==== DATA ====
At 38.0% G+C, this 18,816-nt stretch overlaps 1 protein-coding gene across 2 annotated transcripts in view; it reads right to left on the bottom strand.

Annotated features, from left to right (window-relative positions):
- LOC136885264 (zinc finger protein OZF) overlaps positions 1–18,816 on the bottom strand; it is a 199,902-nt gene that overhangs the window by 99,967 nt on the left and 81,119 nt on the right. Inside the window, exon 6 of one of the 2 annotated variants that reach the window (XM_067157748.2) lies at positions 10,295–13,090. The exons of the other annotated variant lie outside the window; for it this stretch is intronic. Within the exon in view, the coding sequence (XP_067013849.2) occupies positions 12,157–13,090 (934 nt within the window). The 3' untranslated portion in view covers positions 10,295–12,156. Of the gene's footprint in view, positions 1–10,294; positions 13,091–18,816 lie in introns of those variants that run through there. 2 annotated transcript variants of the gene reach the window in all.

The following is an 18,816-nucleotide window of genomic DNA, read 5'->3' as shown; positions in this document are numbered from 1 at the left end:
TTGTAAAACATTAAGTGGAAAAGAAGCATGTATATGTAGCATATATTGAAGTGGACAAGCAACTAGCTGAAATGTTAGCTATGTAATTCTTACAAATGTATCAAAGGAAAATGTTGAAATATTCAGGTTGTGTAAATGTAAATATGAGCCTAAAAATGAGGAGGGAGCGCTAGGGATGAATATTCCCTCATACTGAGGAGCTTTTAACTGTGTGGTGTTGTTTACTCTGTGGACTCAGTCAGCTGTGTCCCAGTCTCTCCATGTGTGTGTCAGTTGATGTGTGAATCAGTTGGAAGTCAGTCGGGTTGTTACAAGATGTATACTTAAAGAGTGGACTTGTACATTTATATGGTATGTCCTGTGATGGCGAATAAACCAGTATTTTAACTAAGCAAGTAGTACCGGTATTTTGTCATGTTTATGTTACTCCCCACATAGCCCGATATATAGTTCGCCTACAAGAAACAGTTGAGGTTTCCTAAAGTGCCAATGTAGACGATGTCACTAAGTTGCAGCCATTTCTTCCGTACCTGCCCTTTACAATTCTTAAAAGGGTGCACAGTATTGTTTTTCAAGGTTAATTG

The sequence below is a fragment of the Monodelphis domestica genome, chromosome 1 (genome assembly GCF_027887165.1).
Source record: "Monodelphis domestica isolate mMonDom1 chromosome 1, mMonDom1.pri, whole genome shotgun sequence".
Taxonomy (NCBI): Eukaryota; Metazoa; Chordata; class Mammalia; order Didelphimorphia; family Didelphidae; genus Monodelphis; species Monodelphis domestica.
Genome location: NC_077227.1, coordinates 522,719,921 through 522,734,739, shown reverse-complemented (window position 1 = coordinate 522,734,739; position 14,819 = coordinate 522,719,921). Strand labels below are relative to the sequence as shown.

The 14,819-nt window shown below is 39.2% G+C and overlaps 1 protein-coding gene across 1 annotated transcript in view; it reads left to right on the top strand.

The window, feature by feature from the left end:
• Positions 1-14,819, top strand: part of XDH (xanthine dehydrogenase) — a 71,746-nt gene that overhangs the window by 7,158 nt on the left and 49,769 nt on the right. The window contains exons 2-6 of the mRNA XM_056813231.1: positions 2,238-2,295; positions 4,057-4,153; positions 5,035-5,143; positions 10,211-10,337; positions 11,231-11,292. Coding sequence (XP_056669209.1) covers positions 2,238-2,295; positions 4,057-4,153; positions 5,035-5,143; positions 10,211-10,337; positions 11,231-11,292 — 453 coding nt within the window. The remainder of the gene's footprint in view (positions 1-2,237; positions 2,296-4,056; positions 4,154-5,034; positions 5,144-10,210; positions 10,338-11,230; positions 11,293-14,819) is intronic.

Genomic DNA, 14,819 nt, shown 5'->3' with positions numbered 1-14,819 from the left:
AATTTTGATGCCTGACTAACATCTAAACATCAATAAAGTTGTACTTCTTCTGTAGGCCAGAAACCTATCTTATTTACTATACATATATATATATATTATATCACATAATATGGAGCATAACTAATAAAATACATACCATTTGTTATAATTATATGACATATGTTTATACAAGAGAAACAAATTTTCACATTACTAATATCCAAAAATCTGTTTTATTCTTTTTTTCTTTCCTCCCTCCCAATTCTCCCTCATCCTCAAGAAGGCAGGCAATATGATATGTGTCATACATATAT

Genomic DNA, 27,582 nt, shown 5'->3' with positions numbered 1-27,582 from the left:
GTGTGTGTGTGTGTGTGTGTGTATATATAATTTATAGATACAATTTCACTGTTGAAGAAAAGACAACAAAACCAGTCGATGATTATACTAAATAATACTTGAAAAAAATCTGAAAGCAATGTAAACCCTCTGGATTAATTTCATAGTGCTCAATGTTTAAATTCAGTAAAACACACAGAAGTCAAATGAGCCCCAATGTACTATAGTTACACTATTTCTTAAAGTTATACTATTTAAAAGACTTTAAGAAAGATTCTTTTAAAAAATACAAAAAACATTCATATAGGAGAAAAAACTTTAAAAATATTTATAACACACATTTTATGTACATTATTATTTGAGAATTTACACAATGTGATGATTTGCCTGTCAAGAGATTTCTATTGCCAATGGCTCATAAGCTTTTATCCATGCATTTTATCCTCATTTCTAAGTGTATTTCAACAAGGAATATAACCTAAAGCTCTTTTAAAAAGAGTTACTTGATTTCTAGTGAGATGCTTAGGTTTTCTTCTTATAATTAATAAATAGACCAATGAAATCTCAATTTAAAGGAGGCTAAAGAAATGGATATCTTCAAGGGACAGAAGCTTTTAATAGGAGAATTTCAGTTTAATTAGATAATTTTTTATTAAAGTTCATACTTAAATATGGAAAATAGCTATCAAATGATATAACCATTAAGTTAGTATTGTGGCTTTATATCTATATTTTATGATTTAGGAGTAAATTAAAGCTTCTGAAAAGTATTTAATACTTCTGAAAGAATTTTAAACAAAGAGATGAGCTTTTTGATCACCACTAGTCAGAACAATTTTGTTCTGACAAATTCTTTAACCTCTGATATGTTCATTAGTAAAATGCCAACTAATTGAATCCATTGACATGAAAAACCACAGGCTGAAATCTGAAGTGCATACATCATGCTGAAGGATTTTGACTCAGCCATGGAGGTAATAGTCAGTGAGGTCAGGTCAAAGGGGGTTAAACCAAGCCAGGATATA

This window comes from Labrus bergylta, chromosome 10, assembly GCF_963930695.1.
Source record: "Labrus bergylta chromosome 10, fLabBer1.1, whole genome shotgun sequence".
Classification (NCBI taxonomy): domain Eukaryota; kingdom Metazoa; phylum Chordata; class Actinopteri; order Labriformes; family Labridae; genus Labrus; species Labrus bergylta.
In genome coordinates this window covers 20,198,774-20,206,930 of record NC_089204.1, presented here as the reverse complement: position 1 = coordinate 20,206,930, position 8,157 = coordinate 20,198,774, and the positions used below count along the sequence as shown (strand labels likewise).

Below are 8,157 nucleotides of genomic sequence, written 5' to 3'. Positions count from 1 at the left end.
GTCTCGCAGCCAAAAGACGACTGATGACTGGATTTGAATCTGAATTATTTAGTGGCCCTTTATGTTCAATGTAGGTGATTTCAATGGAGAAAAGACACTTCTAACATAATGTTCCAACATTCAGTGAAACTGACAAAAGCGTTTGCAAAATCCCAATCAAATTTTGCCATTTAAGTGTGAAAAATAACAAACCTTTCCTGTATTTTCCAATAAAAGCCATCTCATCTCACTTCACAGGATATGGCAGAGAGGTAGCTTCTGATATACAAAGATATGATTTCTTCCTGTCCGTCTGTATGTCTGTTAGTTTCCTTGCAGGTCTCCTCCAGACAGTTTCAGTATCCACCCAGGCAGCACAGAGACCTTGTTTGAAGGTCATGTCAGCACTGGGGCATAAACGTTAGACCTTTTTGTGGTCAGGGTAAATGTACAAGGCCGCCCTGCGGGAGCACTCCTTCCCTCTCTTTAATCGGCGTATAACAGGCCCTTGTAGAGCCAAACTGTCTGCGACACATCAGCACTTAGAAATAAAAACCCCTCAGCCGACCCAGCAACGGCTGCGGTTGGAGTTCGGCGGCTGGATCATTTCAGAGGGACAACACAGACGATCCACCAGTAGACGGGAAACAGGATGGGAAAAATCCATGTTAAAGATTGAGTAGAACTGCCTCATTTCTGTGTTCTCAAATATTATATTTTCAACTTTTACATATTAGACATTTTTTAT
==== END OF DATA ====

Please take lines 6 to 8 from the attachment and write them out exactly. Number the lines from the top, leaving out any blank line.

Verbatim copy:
The sequence below is a fragment of the Monodelphis domestica genome, chromosome 1 (genome assembly GCF_027887165.1).
Source record: "Monodelphis domestica isolate mMonDom1 chromosome 1, mMonDom1.pri, whole genome shotgun sequence".
Taxonomy (NCBI): Eukaryota; Metazoa; Chordata; class Mammalia; order Didelphimorphia; family Didelphidae; genus Monodelphis; species Monodelphis domestica.